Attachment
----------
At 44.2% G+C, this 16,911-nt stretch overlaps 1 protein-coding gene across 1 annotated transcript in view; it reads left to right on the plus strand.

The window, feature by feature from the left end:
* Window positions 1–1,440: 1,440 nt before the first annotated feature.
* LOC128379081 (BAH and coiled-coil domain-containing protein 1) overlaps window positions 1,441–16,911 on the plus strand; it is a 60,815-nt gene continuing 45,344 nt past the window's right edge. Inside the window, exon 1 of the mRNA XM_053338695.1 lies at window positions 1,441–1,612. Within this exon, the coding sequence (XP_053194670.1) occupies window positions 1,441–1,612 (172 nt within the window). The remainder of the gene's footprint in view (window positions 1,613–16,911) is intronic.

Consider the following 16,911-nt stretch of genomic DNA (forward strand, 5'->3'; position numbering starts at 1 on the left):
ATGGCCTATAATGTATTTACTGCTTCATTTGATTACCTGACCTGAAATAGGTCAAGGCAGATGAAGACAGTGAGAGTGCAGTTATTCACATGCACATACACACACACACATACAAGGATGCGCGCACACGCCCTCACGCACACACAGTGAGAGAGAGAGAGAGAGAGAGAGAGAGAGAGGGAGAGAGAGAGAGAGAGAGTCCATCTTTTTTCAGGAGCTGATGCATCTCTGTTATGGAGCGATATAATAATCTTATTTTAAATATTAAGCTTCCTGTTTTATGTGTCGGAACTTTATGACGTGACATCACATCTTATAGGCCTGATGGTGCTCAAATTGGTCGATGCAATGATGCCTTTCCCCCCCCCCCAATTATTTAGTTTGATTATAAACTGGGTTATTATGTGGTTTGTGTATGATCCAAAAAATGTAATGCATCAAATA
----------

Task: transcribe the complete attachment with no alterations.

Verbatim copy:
At 44.2% G+C, this 16,911-nt stretch overlaps 1 protein-coding gene across 1 annotated transcript in view; it reads left to right on the plus strand.

The window, feature by feature from the left end:
* Window positions 1–1,440: 1,440 nt before the first annotated feature.
* LOC128379081 (BAH and coiled-coil domain-containing protein 1) overlaps window positions 1,441–16,911 on the plus strand; it is a 60,815-nt gene continuing 45,344 nt past the window's right edge. Inside the window, exon 1 of the mRNA XM_053338695.1 lies at window positions 1,441–1,612. Within this exon, the coding sequence (XP_053194670.1) occupies window positions 1,441–1,612 (172 nt within the window). The remainder of the gene's footprint in view (window positions 1,613–16,911) is intronic.

Consider the following 16,911-nt stretch of genomic DNA (forward strand, 5'->3'; position numbering starts at 1 on the left):
ATGGCCTATAATGTATTTACTGCTTCATTTGATTACCTGACCTGAAATAGGTCAAGGCAGATGAAGACAGTGAGAGTGCAGTTATTCACATGCACATACACACACACACATACAAGGATGCGCGCACACGCCCTCACGCACACACAGTGAGAGAGAGAGAGAGAGAGAGAGAGAGAGAGGGAGAGAGAGAGAGAGAGAGTCCATCTTTTTTCAGGAGCTGATGCATCTCTGTTATGGAGCGATATAATAATCTTATTTTAAATATTAAGCTTCCTGTTTTATGTGTCGGAACTTTATGACGTGACATCACATCTTATAGGCCTGATGGTGCTCAAATTGGTCGATGCAATGATGCCTTTCCCCCCCCCCCAATTATTTAGTTTGATTATAAACTGGGTTATTATGTGGTTTGTGTATGATCCAAAAAATGTAATGCATCAAATA